Piang Kee is both the most noteworthy and quirkiest restaurant I’ve come across in Bangkok in a long while. For starters, the Chinatown-based restaurant specialises in Hakka Chinese dishes, a relative rarity here in Bangkok. The restaurant itself is unabashedly old-school, and the lovely middle-aged couple who have run the place for the last few decades are still incredibly enthusiastic about what they do. And to round it off, Piang Kee is both rather difficult to find and maintains inconvenient opening times, at least for those who would like to visit for dinner.
I had heard about the restaurant on a Thai television programme, and with a bit of help, was eventually able to track it down. The photos below constitute two separate visits to Piang Kee, the first with the clever food researcher who was kind enough to find the restaurant for me, and the second with Bo and Dylan of Bangkok buzz restaurant Bo.lan, and David and P’Tong from London’s Michelin-starred Nahm:
On both visits we ordered the dishes shown at the top of this post, stuffed tofu served in a broth seasoned with khao maak, fermented rice, and ‘drunken’ chicken. The former is my favourite dish, mostly because of the broth, which is made salty and red from the addition of the fermented rice, an unusual ingredient used in several dishes here. The chicken is tender and silky and made fragrant and slightly tart by the addition of the rice wine.
Another house specialty is deep-fried stuffed tofu skins:
These are deliciously crispy, and like many dishes here, are filled with a mixture of minced pork and dried squid that has been dry roasted and minced. They’re served, also like just about everything here, with a specific dipping sauce, in this case a syrupy plum sauce.
The house dipping sauce, on the other hand:
is a simple mixture of fresh chilies and salt that is left to ferment overnight. It’s amazing stuff that’s pleasantly spicy and sour, and the owners suggest it as a dipping sauce to the tofu and chicken dishes above.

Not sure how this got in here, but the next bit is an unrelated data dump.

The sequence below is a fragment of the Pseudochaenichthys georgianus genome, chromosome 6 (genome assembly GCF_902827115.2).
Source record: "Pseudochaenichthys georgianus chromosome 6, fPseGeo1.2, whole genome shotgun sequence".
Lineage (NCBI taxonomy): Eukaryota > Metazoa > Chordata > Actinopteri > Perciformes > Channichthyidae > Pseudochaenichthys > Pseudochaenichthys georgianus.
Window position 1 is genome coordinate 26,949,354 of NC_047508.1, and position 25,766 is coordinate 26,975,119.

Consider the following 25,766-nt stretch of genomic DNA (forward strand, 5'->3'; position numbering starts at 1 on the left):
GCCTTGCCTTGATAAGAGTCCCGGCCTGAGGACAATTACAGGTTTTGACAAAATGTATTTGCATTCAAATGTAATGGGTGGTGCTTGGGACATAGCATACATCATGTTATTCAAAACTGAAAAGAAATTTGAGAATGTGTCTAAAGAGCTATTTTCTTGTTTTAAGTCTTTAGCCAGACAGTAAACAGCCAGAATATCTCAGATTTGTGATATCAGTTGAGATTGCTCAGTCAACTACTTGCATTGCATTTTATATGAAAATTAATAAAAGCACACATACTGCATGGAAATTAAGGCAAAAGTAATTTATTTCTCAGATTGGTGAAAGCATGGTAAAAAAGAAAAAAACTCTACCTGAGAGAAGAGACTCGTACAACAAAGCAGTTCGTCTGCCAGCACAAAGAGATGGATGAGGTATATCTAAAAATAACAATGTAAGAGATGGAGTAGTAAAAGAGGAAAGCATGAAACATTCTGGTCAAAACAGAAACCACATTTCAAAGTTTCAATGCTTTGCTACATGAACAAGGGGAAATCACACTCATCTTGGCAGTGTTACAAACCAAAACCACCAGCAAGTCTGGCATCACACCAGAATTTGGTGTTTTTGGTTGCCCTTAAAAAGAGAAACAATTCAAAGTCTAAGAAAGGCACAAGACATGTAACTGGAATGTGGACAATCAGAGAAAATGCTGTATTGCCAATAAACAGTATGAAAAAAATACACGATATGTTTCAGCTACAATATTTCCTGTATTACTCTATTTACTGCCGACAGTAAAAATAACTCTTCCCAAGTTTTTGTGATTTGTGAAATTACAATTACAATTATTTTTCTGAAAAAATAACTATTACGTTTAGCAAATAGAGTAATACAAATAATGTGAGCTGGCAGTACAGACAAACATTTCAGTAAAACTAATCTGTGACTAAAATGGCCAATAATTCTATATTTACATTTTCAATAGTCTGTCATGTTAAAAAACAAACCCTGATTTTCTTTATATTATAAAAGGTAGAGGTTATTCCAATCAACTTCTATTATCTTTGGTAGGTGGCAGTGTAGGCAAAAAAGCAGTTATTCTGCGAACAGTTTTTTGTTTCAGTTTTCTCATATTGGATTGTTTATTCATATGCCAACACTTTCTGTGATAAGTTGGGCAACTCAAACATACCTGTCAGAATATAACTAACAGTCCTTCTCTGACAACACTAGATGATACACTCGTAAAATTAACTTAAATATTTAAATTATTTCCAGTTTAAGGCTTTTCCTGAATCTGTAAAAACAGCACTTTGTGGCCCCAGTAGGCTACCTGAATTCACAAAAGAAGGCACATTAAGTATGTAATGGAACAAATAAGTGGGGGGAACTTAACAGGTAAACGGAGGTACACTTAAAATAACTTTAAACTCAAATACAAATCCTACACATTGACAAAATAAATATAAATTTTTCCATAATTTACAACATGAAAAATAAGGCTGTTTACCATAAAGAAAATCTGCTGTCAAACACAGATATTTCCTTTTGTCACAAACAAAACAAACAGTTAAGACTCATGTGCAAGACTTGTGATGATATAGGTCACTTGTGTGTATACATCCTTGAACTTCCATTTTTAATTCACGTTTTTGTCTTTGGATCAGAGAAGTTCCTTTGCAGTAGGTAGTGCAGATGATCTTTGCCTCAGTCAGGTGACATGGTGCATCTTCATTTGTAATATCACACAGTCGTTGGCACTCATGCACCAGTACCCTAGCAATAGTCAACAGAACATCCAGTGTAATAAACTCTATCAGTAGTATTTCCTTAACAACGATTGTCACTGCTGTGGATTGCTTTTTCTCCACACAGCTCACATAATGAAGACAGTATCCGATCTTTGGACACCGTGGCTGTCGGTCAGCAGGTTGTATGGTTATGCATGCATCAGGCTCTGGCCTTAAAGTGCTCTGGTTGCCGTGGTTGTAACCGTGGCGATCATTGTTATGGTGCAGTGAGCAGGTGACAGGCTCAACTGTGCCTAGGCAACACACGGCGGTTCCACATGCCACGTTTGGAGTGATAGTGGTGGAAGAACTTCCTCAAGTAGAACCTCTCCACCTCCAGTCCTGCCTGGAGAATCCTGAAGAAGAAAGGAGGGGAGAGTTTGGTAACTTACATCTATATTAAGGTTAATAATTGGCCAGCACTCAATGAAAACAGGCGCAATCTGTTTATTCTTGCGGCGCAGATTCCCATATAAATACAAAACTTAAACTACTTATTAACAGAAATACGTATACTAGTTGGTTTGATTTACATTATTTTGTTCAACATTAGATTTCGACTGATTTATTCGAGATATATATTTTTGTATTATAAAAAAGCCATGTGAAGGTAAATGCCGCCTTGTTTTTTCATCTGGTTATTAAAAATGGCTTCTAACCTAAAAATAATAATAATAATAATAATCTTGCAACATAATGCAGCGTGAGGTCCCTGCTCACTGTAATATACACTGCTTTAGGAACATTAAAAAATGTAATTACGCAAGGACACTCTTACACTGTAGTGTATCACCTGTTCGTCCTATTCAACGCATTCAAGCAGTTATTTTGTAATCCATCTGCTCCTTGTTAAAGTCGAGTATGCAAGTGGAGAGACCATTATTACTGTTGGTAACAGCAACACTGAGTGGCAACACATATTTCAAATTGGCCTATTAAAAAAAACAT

Another dish associated with the restaurant is dumplings made from daikon and carrot and supplemented with dried shrimp:
The shrimp provide the dish with a briny taste and the thick soy sauce dip provides a sweet counterpoint, although in general I found the dumplings to be a bit gloopy and heavy.
A must-order dish is the pork belly served over preserved greens:
The meat has a subtle smokiness and is fall-apart tender, and I really enjoyed the slightly crispy re-hydrated spinach.
On one visit there was a dish of sliced pork belly:
a specific type of pork belly, according to the owner, and served chilled over bean sprouts with a tart/spicy dressing.
One of my favourite dishes at Piang Kee is goat braised in red sauce:
extremely meaty and rich, with a subtle herbal flavour. As is the case elsewhere in Chinatown, the dish is served with a thin dipping sauce based around dried galangal.
The couple do their own perfectly-seasoned fishballs, made from plaa kray, a type of freshwater fish:
and a very unusual stir-fry of lettuce and the ubiquitous khao maak:
Somebody ordered kaeng jeut, normally a predominately salty broth:
but in this case both salty, from pork and dried squid dumplings, and aggressively tart, from the used of dried plum.
And fermented rice was employed yet again in this stir-fry of thin rice noodles and pork:
A dish that was rather bland on its own, but wonderful when taken with a bit of the wonderful chili sauce.
The restaurant normally closes at 6pm, but if you want to have a slightly later dinner and can speak Thai (or Hakka), call ahead and I imagine you’ll find that they’re normally willing to accommodate.
Trok Wat Kuson Samakhon (off Th Ratchawong, across from Grand China Princess Hotel)
02 221 6024, 086 832 8849
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